Europe's Mass Migration: The Leaders vs. the Public
Is Bill Gates a Nazi, racist, "Islamophobe" or fascist? As PG Wodehouse's most famous butler would have said, "The eventuality would appear to be a remote one". So far nobody in any position of influence has made such claims about the world's largest philanthropist. Possibly -- just possibly -- something is changing in Europe.
In an interview published July 2 in the German paper Welt Am Sonntag, the co-founder of Microsoft addressed the ongoing European migration crisis. What he said was surprising:
"On the one hand you want to demonstrate generosity and take in refugees. But the more generous you are, the more word gets around about this -- which in turn motivates more people to leave Africa. Germany cannot possibly take in the huge number of people who are wanting to make their way to Europe."These words would be uncontroversial to the average citizen of Europe. The annual survey of EU citizens recently carried out by Project 28 found a unanimity on the issue of migration almost unequalled across an entire continent. The survey found, for instance, that 76% of the public across the EU believe that the EU's handling of the migration crisis of recent years has been "poor". There is not one country in the EU in which the majority of the public differs from this consensus. In countries such as Italy and Greece, which have been on the frontline of the crisis of recent years, that figure rockets up. In these countries, nine out of ten citizens think that the EU has handled the migrant crisis poorly.
How could they think otherwise? The German government's 2015 announcement that normal asylum and border procedures were no longer in operation exacerbated an already disastrous situation. The populations of Germany and Sweden increased by 2% in one year alone because of that influx of migrants. These are monumental changes to happen at such a speed to any society.
At the same time as the public has known that what the politicians are doing is unsustainable, there has been a vast effort to control what the European publics have been allowed to say. Chancellor Merkel went so far as to urge Facebook founder Mark Zuckerberg to limit posts on social media that were critical of her policies. This was just one example of a much wider trend. Across the continent, any private or public figure who dared to warn that importing so many people in such a disorganised manner was the origin of a catastrophe found themselves impugned with the darkest imaginable motives.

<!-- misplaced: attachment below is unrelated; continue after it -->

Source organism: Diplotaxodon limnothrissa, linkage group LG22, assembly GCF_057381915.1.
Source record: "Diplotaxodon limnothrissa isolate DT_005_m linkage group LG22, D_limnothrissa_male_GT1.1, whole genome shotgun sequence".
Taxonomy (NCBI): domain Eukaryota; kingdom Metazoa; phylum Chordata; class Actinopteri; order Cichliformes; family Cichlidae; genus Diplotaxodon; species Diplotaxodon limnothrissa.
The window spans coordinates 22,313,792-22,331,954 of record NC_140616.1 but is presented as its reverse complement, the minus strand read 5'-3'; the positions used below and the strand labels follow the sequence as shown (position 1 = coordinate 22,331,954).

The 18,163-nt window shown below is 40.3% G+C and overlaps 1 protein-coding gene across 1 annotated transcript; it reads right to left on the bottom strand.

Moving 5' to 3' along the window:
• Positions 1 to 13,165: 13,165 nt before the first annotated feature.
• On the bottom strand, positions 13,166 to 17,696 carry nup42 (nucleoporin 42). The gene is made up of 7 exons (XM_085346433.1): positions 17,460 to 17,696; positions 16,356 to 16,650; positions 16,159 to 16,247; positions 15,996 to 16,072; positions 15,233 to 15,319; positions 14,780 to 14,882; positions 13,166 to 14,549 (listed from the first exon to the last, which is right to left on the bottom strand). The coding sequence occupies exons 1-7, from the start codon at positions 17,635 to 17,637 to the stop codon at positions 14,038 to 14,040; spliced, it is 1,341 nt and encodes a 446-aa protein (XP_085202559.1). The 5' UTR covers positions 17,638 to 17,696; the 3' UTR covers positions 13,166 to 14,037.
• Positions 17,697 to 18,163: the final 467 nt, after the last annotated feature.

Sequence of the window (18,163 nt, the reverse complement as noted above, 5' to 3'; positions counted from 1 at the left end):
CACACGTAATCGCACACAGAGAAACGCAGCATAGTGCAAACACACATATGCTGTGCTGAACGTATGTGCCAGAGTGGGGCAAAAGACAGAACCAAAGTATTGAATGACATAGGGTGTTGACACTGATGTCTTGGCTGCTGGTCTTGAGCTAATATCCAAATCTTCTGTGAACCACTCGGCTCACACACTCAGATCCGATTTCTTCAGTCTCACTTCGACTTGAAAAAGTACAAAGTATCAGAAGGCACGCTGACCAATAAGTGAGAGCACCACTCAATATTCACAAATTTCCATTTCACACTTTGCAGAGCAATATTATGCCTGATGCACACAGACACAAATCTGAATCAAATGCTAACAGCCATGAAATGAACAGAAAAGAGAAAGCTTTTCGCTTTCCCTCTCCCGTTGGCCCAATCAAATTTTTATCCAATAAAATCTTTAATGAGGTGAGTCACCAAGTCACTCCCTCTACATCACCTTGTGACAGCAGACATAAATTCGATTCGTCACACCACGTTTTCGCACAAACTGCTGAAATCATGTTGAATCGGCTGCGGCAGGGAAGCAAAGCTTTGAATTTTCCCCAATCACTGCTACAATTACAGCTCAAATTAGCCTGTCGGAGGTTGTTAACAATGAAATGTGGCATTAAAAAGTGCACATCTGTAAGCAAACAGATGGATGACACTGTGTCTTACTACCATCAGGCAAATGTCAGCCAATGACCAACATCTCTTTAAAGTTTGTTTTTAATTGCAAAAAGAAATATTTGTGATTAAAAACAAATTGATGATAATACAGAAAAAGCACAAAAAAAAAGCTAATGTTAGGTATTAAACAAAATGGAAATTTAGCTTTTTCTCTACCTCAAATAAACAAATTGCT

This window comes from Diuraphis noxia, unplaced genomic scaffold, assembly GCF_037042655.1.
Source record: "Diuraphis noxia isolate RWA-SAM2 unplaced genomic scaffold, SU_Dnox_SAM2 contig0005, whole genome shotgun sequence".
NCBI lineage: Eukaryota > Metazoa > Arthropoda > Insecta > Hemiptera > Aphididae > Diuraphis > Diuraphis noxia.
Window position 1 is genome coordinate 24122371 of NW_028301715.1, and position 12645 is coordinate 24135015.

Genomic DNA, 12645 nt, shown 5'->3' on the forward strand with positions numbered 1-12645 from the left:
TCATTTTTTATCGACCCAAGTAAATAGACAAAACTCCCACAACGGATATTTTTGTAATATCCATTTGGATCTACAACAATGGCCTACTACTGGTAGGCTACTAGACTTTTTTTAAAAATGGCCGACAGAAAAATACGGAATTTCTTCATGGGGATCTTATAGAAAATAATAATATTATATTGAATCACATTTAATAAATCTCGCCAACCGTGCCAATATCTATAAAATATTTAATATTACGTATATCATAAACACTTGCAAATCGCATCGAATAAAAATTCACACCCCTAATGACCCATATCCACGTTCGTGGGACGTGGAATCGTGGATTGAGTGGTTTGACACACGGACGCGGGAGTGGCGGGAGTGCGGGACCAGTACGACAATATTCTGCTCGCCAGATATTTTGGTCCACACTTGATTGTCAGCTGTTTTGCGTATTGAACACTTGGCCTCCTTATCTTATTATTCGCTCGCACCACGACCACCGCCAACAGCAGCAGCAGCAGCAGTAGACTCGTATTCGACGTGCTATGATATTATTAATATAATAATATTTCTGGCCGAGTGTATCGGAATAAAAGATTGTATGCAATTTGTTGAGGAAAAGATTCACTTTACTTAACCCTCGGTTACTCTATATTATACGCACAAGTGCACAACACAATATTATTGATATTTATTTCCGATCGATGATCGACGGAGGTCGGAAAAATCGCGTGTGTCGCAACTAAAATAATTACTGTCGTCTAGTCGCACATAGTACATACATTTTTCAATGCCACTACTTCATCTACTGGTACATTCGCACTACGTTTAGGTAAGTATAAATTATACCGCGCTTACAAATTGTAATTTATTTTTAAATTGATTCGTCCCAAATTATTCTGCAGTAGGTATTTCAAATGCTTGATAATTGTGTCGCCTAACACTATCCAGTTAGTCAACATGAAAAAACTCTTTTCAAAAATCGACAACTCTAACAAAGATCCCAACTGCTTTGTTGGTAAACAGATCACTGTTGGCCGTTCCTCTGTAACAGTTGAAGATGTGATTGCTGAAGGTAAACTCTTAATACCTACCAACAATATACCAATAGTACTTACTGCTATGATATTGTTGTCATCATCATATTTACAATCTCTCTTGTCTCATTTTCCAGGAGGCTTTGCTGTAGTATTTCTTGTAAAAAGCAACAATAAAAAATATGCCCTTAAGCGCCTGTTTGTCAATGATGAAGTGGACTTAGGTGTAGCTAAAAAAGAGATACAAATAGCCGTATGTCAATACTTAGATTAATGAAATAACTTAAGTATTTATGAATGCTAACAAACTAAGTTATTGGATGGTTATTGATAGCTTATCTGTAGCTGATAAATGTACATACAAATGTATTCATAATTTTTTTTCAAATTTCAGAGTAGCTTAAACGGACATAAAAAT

Even after the November 2015 terror attacks in Paris, and the discovery that members of the terror-cell had slipped in and out of Europe using the migrant routes, European leaders dismissed public concerns about the migration crisis. European Commission President Jean-Claude Juncker berated the public and the few politicians who opposed Merkel after the Paris attacks:
"I would invite those in Europe who try to change the migration agenda we have adopted - I would like to remind them to be serious about this and not to give in to these base reactions that I do not like."It is understandable that some humanitarian impulse might prevail during a period in which thousands of people were crossing the Mediterranean and many were drowning. Back then in 2015, at the height of the crisis, Bill Gates himself urged America to take in migrants at the levels that Germany was taking them in. Since then, however, Gates has noticed what most people who live in Europe have noticed -- which is that while opening your country's borders may have a short-term moral appeal, it causes a whole variety of long-term societal concerns.
It is these concerns -- which the European public can see all around them, as well as on their newspapers' front-pages -- which lead the majority of the public across Europe to want the flow of migrants to be reduced. In his recent German newspaper interview, Bill Gates also expressed this sentiment -- and starkly -- saying, "Europe must make it more difficult for Africans to reach the continent via the current transit routes."
All this is, of course, true. It is not possible for Europe to become the home for everyone and anyone in Africa, the Middle East or Far East who manages to cross a fairly narrow stretch of water. The people of Europe have known this for a long time. Some people -- heavily criticised by the mainstream media and the political class -- have even expressed this. But perhaps now that a measured and surely non-Nazi philanthropist such as Bill Gates has noticed it, something will change. It is probably too much to hope for that the Western European political class might actually listen to his advice. But might they at least rein in their disdain for the reasonable concerns of the general public?
Douglas Murray, British author, commentator and public affairs analyst, is based in London, England.